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Spatial and Temporal Patterns in the Influence of Land Use on Water Quality in Five Portland Area Creeks Representing Differing Levels of Urbanization

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  • While the negative effects of urban development on freshwater systems are well documented, impacts of human disturbance on water quality vary depending on land cover, local climate, and temporal and spatial scales of analysis. To better understand this variation, we analyzed water quality data for a total of 15 sites from six Portland, Oregon area creeks at multiple spatial and temporal scales. The creeks are characterized by differing levels of urban development, from relatively pristine to highly developed. More than ten years of monthly data gathered by the Portland Bureau of Environmental Services were used to analyze temporal trends, and five years of these data were used to analyze spatial patterns. Analytes of interest were specific conductivity, dissolved oxygen, nitrate, phosphorus, total suspended solids, and temperature. These variables were compared to contributing area land use metrics at three scales: full contributing sub-basin, 100-meter riparian corridor, and 50-meter riparian corridor. We calculated seven land use metrics: population density, street density, Green Streets density, percent low density development, percent high density development, percent forested area, and percent agriculture. We found Spearman’s Rank Correlation Coefficient between the water quality parameters for annual, wet, and dry seasons and the land use metrics at each spatial scale for each parameter. The same water quality data were also analyzed for correlations to same day as well as 3-, 5-, and 7-day antecedent precipitation to examine relationships between water quality and environmental moisture conditions. Additionally, we used a Seasonal Kendall test to search for temporal trends. For each site included in the temporal analysis, changes in population density and street density metrics from 2000 to 2010 were compared to changes in water quality. Results vary across space, but generally confirm that urban development has negatively impacted the creeks. Specific conductivity, total suspended solids and nitrate are particularly sensitive to the level of urban development, especially following rain events. This work will help to better understand and mitigate urbanization impacts on freshwater systems.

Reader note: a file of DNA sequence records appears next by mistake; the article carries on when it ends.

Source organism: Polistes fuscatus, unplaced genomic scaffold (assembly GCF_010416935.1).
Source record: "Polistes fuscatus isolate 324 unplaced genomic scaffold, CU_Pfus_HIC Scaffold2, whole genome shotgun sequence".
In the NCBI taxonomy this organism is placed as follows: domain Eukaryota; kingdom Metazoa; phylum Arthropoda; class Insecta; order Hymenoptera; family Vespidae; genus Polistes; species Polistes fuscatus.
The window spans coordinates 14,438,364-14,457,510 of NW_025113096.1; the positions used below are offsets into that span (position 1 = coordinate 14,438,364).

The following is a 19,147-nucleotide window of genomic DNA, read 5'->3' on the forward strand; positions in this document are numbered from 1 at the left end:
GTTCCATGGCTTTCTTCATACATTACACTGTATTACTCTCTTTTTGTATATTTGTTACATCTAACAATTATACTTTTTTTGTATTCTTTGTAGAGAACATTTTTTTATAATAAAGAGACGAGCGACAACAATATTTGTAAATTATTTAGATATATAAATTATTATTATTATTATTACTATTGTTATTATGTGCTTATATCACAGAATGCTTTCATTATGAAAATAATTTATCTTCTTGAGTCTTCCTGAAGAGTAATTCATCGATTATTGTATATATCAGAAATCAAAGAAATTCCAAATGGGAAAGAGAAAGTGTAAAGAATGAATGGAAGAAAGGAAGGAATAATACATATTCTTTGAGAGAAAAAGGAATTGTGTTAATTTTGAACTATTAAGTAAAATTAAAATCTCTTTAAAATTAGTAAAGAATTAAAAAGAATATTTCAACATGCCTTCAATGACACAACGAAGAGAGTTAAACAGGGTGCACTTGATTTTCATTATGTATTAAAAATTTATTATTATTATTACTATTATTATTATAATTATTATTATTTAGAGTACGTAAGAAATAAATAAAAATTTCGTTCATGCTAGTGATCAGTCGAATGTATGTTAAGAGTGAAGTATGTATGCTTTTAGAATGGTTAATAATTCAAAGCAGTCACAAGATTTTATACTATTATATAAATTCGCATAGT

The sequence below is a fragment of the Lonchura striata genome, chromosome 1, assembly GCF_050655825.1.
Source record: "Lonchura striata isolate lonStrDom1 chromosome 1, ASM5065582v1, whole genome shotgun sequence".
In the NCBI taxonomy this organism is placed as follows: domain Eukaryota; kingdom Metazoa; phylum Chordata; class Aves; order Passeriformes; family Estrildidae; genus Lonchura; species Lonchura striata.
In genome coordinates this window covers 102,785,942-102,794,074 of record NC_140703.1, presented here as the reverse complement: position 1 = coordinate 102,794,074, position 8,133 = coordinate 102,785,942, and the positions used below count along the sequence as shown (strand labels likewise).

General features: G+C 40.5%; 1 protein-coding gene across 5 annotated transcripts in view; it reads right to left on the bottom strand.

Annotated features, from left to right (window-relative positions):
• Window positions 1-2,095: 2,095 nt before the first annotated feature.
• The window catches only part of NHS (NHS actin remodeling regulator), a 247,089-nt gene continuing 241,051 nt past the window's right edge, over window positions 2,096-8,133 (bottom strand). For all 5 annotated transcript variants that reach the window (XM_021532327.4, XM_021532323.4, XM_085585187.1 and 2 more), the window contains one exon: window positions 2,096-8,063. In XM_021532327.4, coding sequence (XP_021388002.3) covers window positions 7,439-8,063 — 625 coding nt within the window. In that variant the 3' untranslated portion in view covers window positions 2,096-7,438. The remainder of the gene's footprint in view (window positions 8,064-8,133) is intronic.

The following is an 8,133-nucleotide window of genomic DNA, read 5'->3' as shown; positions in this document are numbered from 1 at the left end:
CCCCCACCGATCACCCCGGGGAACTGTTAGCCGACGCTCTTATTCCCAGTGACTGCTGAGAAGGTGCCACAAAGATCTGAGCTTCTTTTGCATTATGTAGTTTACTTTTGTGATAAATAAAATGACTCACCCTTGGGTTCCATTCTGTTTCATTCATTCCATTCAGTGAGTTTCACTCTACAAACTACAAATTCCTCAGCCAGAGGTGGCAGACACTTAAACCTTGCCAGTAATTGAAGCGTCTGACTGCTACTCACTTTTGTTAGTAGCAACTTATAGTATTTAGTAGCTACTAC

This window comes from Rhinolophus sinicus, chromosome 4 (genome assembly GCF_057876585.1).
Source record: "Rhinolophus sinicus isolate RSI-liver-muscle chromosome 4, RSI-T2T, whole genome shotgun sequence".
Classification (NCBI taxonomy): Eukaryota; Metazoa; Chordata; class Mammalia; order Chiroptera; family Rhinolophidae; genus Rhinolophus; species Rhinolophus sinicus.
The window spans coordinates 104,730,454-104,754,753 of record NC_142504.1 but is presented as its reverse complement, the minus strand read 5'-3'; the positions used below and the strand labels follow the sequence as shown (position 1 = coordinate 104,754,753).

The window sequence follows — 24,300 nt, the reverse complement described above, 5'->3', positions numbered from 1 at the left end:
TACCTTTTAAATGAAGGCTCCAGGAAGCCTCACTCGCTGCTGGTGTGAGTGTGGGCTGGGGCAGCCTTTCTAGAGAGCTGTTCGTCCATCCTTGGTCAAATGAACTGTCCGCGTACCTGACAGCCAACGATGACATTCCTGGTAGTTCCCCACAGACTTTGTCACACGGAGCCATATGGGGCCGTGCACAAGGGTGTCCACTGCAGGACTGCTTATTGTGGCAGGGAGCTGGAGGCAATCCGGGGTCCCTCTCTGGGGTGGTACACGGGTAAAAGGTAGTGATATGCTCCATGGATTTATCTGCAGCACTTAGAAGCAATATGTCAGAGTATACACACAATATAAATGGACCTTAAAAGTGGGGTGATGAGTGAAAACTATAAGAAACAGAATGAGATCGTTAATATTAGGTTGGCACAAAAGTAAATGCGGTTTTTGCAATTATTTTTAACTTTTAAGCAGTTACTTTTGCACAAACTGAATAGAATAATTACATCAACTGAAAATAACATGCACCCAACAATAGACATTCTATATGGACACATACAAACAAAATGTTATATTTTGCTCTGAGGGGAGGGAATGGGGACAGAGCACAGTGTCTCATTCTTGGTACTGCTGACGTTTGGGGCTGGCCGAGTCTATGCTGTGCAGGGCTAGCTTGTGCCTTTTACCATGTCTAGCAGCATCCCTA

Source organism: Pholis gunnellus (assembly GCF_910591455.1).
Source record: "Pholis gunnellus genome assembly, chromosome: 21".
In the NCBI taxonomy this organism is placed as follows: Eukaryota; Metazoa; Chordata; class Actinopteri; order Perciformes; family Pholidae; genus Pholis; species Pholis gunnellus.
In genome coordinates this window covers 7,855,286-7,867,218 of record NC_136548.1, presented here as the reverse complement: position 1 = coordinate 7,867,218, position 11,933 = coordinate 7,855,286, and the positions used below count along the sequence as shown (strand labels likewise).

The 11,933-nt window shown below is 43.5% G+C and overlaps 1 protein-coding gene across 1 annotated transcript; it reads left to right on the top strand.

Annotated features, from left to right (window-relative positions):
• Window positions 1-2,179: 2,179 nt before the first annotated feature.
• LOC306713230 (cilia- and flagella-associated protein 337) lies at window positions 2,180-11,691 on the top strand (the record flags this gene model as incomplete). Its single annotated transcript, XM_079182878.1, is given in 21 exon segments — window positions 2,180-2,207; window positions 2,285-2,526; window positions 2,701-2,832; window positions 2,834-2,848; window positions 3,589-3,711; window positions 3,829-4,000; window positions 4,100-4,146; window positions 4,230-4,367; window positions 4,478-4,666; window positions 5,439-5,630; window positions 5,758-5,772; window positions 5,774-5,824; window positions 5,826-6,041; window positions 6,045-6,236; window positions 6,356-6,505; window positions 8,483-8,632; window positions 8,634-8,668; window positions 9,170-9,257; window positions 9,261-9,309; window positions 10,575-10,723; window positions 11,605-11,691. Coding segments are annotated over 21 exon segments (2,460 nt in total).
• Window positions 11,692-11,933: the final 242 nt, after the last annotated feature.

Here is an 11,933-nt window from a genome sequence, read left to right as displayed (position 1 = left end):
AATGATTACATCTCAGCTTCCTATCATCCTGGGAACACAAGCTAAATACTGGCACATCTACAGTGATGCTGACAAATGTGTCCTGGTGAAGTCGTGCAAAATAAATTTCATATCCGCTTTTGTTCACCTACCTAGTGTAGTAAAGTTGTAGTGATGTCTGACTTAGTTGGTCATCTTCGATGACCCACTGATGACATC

• Presented at The Oregon Water Conference, May 24-25, 2011, Corvallis, OR.
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